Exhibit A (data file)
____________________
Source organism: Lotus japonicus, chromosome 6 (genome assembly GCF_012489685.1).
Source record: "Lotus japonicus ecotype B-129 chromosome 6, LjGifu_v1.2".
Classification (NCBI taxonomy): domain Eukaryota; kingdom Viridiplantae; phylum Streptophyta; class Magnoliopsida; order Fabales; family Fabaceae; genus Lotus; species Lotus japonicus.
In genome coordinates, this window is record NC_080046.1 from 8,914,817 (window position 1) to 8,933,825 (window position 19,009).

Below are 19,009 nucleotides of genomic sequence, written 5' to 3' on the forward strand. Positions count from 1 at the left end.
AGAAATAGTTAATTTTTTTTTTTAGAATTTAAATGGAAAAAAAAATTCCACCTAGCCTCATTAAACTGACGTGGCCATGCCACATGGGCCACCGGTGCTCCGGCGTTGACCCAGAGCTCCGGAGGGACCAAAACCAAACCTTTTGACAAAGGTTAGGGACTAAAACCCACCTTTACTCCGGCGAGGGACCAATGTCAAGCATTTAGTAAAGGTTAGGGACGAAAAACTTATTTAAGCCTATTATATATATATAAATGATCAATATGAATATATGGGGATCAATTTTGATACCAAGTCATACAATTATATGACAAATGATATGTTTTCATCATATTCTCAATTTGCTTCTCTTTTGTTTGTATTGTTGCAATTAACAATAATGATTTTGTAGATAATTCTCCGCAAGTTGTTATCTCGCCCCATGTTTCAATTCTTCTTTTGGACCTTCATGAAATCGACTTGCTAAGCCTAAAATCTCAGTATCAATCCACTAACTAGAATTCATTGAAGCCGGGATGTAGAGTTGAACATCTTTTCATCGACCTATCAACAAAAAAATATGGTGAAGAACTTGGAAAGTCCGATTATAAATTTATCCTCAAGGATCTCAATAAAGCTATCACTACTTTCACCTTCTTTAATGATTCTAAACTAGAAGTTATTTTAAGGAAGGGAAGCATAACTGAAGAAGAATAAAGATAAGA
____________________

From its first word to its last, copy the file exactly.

Source organism: Lotus japonicus, chromosome 6 (genome assembly GCF_012489685.1).
Source record: "Lotus japonicus ecotype B-129 chromosome 6, LjGifu_v1.2".
Classification (NCBI taxonomy): domain Eukaryota; kingdom Viridiplantae; phylum Streptophyta; class Magnoliopsida; order Fabales; family Fabaceae; genus Lotus; species Lotus japonicus.
In genome coordinates, this window is record NC_080046.1 from 8,914,817 (window position 1) to 8,933,825 (window position 19,009).

Below are 19,009 nucleotides of genomic sequence, written 5' to 3' on the forward strand. Positions count from 1 at the left end.
AGAAATAGTTAATTTTTTTTTTTAGAATTTAAATGGAAAAAAAAATTCCACCTAGCCTCATTAAACTGACGTGGCCATGCCACATGGGCCACCGGTGCTCCGGCGTTGACCCAGAGCTCCGGAGGGACCAAAACCAAACCTTTTGACAAAGGTTAGGGACTAAAACCCACCTTTACTCCGGCGAGGGACCAATGTCAAGCATTTAGTAAAGGTTAGGGACGAAAAACTTATTTAAGCCTATTATATATATATAAATGATCAATATGAATATATGGGGATCAATTTTGATACCAAGTCATACAATTATATGACAAATGATATGTTTTCATCATATTCTCAATTTGCTTCTCTTTTGTTTGTATTGTTGCAATTAACAATAATGATTTTGTAGATAATTCTCCGCAAGTTGTTATCTCGCCCCATGTTTCAATTCTTCTTTTGGACCTTCATGAAATCGACTTGCTAAGCCTAAAATCTCAGTATCAATCCACTAACTAGAATTCATTGAAGCCGGGATGTAGAGTTGAACATCTTTTCATCGACCTATCAACAAAAAAATATGGTGAAGAACTTGGAAAGTCCGATTATAAATTTATCCTCAAGGATCTCAATAAAGCTATCACTACTTTCACCTTCTTTAATGATTCTAAACTAGAAGTTATTTTAAGGAAGGGAAGCATAACTGAAGAAGAATAAAGATAAGA